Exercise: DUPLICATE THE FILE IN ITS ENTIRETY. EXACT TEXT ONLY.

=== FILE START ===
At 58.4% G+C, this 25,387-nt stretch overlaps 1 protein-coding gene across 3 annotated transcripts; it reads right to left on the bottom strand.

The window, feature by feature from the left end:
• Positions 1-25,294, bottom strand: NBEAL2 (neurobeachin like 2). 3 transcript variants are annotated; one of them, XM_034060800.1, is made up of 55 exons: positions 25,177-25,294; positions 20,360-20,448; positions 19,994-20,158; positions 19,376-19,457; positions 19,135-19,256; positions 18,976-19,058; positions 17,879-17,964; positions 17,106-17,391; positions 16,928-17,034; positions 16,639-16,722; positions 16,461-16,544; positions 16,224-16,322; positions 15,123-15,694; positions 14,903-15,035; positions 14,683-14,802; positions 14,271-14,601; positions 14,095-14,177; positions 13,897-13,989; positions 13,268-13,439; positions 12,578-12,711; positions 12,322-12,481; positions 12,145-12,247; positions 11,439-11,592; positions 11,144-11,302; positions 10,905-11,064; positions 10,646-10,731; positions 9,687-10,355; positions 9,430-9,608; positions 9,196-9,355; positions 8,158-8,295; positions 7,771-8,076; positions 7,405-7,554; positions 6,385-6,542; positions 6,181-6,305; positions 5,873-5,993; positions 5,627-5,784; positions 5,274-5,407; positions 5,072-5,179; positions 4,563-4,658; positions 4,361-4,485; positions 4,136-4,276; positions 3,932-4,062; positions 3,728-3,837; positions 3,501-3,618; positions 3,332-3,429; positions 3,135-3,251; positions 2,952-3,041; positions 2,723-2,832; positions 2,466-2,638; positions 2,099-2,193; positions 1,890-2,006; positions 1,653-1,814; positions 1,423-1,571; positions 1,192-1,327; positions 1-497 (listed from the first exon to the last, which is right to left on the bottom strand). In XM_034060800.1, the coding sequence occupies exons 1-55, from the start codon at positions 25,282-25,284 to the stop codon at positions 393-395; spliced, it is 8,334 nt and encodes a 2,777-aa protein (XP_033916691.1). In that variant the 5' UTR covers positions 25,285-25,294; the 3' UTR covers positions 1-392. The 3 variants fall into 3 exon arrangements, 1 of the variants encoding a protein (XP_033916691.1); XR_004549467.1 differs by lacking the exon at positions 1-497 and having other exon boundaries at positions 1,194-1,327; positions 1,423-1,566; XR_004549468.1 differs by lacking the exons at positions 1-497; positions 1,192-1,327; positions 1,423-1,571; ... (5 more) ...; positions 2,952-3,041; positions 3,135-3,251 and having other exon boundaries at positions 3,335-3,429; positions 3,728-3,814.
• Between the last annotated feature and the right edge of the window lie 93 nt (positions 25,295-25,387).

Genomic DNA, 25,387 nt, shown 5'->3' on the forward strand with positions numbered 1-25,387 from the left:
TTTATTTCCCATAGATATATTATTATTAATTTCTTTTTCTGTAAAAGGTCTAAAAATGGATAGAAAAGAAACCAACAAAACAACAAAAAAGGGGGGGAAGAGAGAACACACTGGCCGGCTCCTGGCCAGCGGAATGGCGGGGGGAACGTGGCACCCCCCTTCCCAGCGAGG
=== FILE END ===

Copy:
At 58.4% G+C, this 25,387-nt stretch overlaps 1 protein-coding gene across 3 annotated transcripts; it reads right to left on the bottom strand.

The window, feature by feature from the left end:
• Positions 1-25,294, bottom strand: NBEAL2 (neurobeachin like 2). 3 transcript variants are annotated; one of them, XM_034060800.1, is made up of 55 exons: positions 25,177-25,294; positions 20,360-20,448; positions 19,994-20,158; positions 19,376-19,457; positions 19,135-19,256; positions 18,976-19,058; positions 17,879-17,964; positions 17,106-17,391; positions 16,928-17,034; positions 16,639-16,722; positions 16,461-16,544; positions 16,224-16,322; positions 15,123-15,694; positions 14,903-15,035; positions 14,683-14,802; positions 14,271-14,601; positions 14,095-14,177; positions 13,897-13,989; positions 13,268-13,439; positions 12,578-12,711; positions 12,322-12,481; positions 12,145-12,247; positions 11,439-11,592; positions 11,144-11,302; positions 10,905-11,064; positions 10,646-10,731; positions 9,687-10,355; positions 9,430-9,608; positions 9,196-9,355; positions 8,158-8,295; positions 7,771-8,076; positions 7,405-7,554; positions 6,385-6,542; positions 6,181-6,305; positions 5,873-5,993; positions 5,627-5,784; positions 5,274-5,407; positions 5,072-5,179; positions 4,563-4,658; positions 4,361-4,485; positions 4,136-4,276; positions 3,932-4,062; positions 3,728-3,837; positions 3,501-3,618; positions 3,332-3,429; positions 3,135-3,251; positions 2,952-3,041; positions 2,723-2,832; positions 2,466-2,638; positions 2,099-2,193; positions 1,890-2,006; positions 1,653-1,814; positions 1,423-1,571; positions 1,192-1,327; positions 1-497 (listed from the first exon to the last, which is right to left on the bottom strand). In XM_034060800.1, the coding sequence occupies exons 1-55, from the start codon at positions 25,282-25,284 to the stop codon at positions 393-395; spliced, it is 8,334 nt and encodes a 2,777-aa protein (XP_033916691.1). In that variant the 5' UTR covers positions 25,285-25,294; the 3' UTR covers positions 1-392. The 3 variants fall into 3 exon arrangements, 1 of the variants encoding a protein (XP_033916691.1); XR_004549467.1 differs by lacking the exon at positions 1-497 and having other exon boundaries at positions 1,194-1,327; positions 1,423-1,566; XR_004549468.1 differs by lacking the exons at positions 1-497; positions 1,192-1,327; positions 1,423-1,571; ... (5 more) ...; positions 2,952-3,041; positions 3,135-3,251 and having other exon boundaries at positions 3,335-3,429; positions 3,728-3,814.
• Between the last annotated feature and the right edge of the window lie 93 nt (positions 25,295-25,387).

Genomic DNA, 25,387 nt, shown 5'->3' on the forward strand with positions numbered 1-25,387 from the left:
TTTATTTCCCATAGATATATTATTATTAATTTCTTTTTCTGTAAAAGGTCTAAAAATGGATAGAAAAGAAACCAACAAAACAACAAAAAAGGGGGGGAAGAGAGAACACACTGGCCGGCTCCTGGCCAGCGGAATGGCGGGGGGAACGTGGCACCCCCCTTCCCAGCGAGG